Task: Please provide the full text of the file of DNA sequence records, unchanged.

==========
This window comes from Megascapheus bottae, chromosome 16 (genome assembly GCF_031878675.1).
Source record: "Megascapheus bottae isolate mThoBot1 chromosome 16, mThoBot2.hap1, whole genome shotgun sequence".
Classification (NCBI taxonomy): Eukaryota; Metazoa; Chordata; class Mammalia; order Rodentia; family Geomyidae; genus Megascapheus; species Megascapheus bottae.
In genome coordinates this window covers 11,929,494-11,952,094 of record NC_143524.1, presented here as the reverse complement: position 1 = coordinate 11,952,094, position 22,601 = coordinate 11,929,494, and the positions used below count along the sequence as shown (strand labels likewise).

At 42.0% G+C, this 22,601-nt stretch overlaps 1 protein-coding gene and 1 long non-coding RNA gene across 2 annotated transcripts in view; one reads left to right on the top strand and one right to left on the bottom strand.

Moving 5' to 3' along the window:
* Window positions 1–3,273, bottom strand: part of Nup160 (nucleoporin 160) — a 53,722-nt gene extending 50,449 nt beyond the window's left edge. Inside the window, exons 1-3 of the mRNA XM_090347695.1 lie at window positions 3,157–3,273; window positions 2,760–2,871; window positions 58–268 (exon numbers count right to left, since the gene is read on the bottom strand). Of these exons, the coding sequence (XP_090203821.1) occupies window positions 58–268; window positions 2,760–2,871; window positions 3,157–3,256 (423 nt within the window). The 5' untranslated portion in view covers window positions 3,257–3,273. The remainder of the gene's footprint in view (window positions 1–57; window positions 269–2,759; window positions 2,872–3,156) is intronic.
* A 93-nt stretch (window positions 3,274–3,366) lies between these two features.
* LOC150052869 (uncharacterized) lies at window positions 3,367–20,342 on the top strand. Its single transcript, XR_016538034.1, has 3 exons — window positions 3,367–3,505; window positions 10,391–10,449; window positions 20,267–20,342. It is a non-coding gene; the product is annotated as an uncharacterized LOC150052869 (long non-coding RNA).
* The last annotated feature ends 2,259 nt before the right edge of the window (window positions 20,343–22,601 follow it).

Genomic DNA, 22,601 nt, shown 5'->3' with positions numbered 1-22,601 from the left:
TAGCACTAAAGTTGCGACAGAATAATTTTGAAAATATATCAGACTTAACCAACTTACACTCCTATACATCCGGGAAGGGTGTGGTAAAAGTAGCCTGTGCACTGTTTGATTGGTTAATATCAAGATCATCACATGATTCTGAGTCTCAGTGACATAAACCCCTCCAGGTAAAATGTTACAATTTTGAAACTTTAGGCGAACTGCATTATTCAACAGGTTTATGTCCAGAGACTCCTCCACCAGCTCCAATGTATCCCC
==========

This window comes from Megascapheus bottae, chromosome 16 (genome assembly GCF_031878675.1).
Source record: "Megascapheus bottae isolate mThoBot1 chromosome 16, mThoBot2.hap1, whole genome shotgun sequence".
Classification (NCBI taxonomy): Eukaryota; Metazoa; Chordata; class Mammalia; order Rodentia; family Geomyidae; genus Megascapheus; species Megascapheus bottae.
In genome coordinates this window covers 11,929,494-11,952,094 of record NC_143524.1, presented here as the reverse complement: position 1 = coordinate 11,952,094, position 22,601 = coordinate 11,929,494, and the positions used below count along the sequence as shown (strand labels likewise).

At 42.0% G+C, this 22,601-nt stretch overlaps 1 protein-coding gene and 1 long non-coding RNA gene across 2 annotated transcripts in view; one reads left to right on the top strand and one right to left on the bottom strand.

Moving 5' to 3' along the window:
* Window positions 1–3,273, bottom strand: part of Nup160 (nucleoporin 160) — a 53,722-nt gene extending 50,449 nt beyond the window's left edge. Inside the window, exons 1-3 of the mRNA XM_090347695.1 lie at window positions 3,157–3,273; window positions 2,760–2,871; window positions 58–268 (exon numbers count right to left, since the gene is read on the bottom strand). Of these exons, the coding sequence (XP_090203821.1) occupies window positions 58–268; window positions 2,760–2,871; window positions 3,157–3,256 (423 nt within the window). The 5' untranslated portion in view covers window positions 3,257–3,273. The remainder of the gene's footprint in view (window positions 1–57; window positions 269–2,759; window positions 2,872–3,156) is intronic.
* A 93-nt stretch (window positions 3,274–3,366) lies between these two features.
* LOC150052869 (uncharacterized) lies at window positions 3,367–20,342 on the top strand. Its single transcript, XR_016538034.1, has 3 exons — window positions 3,367–3,505; window positions 10,391–10,449; window positions 20,267–20,342. It is a non-coding gene; the product is annotated as an uncharacterized LOC150052869 (long non-coding RNA).
* The last annotated feature ends 2,259 nt before the right edge of the window (window positions 20,343–22,601 follow it).

Genomic DNA, 22,601 nt, shown 5'->3' with positions numbered 1-22,601 from the left:
TAGCACTAAAGTTGCGACAGAATAATTTTGAAAATATATCAGACTTAACCAACTTACACTCCTATACATCCGGGAAGGGTGTGGTAAAAGTAGCCTGTGCACTGTTTGATTGGTTAATATCAAGATCATCACATGATTCTGAGTCTCAGTGACATAAACCCCTCCAGGTAAAATGTTACAATTTTGAAACTTTAGGCGAACTGCATTATTCAACAGGTTTATGTCCAGAGACTCCTCCACCAGCTCCAATGTATCCCC